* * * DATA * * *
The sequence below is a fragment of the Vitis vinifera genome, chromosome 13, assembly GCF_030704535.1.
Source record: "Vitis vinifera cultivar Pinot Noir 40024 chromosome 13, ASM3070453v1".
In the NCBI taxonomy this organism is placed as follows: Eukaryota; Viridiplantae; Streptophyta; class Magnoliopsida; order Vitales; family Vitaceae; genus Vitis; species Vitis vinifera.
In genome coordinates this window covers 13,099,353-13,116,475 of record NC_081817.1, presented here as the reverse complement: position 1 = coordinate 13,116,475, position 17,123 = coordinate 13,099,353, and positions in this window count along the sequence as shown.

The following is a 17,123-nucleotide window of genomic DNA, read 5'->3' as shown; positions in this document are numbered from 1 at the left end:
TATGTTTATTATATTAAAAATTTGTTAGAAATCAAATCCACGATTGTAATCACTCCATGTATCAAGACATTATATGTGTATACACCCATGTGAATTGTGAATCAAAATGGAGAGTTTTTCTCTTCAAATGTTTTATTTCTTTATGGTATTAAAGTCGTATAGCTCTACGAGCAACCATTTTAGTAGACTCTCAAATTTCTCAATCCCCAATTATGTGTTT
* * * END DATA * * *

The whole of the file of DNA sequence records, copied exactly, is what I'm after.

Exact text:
The sequence below is a fragment of the Vitis vinifera genome, chromosome 13, assembly GCF_030704535.1.
Source record: "Vitis vinifera cultivar Pinot Noir 40024 chromosome 13, ASM3070453v1".
In the NCBI taxonomy this organism is placed as follows: Eukaryota; Viridiplantae; Streptophyta; class Magnoliopsida; order Vitales; family Vitaceae; genus Vitis; species Vitis vinifera.
In genome coordinates this window covers 13,099,353-13,116,475 of record NC_081817.1, presented here as the reverse complement: position 1 = coordinate 13,116,475, position 17,123 = coordinate 13,099,353, and positions in this window count along the sequence as shown.

The following is a 17,123-nucleotide window of genomic DNA, read 5'->3' as shown; positions in this document are numbered from 1 at the left end:
TATGTTTATTATATTAAAAATTTGTTAGAAATCAAATCCACGATTGTAATCACTCCATGTATCAAGACATTATATGTGTATACACCCATGTGAATTGTGAATCAAAATGGAGAGTTTTTCTCTTCAAATGTTTTATTTCTTTATGGTATTAAAGTCGTATAGCTCTACGAGCAACCATTTTAGTAGACTCTCAAATTTCTCAATCCCCAATTATGTGTTT